By Kris Alingod

Washington, DC

District of Columbia Mayor Vincent Gray has ordered law enforcement agencies in the nation's capital not to ask residents about their immigration status if they are arrested or questioned by police.

The executive order sigend on Wednesday makes official a policy that began under the administration of former Mayor Marion Barry in 1984. It also expands the policy to corrections agencies.

Gray, a Democrat who previously served as city council chair, said in a statement the order ensures that the district's large immigrant community feels safe participating in police investigations.

"The District is home to thousands of immigrants," the mayor said. "If they are afraid to cooperate with authorities on criminal investigations because they fear it might endanger their presence in the United States or the presence of a loved one, then it endangers their public safety and that of our entire city."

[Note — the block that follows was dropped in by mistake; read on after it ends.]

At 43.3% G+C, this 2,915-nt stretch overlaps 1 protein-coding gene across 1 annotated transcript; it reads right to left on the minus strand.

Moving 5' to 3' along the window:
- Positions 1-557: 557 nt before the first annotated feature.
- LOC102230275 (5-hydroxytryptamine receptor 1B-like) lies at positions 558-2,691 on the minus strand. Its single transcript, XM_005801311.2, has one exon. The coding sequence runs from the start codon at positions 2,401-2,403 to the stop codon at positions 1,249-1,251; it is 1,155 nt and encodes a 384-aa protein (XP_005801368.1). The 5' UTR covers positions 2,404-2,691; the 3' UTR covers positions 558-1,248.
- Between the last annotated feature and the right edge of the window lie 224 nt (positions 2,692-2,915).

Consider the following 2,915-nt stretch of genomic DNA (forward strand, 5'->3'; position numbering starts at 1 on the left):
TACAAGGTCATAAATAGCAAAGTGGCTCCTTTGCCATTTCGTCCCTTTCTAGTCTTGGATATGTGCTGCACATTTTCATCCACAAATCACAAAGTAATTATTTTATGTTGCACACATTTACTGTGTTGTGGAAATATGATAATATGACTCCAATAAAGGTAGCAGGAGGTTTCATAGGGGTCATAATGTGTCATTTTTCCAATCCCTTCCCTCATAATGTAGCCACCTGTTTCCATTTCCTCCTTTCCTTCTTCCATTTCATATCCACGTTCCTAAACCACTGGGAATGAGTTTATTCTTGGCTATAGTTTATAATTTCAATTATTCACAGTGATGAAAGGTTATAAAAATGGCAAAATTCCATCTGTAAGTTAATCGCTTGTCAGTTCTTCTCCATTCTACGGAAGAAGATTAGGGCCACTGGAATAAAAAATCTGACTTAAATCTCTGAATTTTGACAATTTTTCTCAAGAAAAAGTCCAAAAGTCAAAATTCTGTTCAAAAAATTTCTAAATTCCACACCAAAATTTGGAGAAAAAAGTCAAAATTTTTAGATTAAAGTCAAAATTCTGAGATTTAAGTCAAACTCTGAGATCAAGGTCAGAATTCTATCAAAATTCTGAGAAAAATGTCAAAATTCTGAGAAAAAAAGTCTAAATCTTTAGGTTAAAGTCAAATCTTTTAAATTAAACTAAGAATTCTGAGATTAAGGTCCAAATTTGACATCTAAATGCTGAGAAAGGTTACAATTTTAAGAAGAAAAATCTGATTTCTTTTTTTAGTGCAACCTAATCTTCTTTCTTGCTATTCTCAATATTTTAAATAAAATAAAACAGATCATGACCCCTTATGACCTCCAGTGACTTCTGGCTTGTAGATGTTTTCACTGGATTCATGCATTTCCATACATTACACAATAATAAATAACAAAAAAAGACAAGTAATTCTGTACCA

The district will continue to be part of the federal Secure Communities, a controversial program that will be fully functional nationwide by 2013.

Under the program, D.C. law enforcement officials share fingerprints of those suspects to the U.S. Immigration and Customs Enforcement to check in immigration databases. The program, which is being implemented jointly with the FBI, is supposed to target only illegal immigrants convicted of serious crimes.

However, some states such as Illinois have opted out of the program due to the deportation of illegal immigrants without convictions. A number of Democrats have also urged an end to the program, calling it a "heavy-handed approach" that fuels mistrust among immigrants and affects local communities that depend on a large immigrant population.

Gray's new order does not change the district's participation in Secure Communities. D.C. police will continue to send fingerprints of those accused of major offenses, while withholding prints of people suspected of minor crimes. Federal officers have 48 hours to take custody of suspects who appear in immigration databases.

In addition, DC police will not be allowed to detain individuals on the basis of immigration status, a contrast to immigration laws enacted in Arizona and other states allowing police to detain people suspected of being illegal immigrants.

World - Washington DC Bans Police from Asking About Immigration Status | Global Viewpoint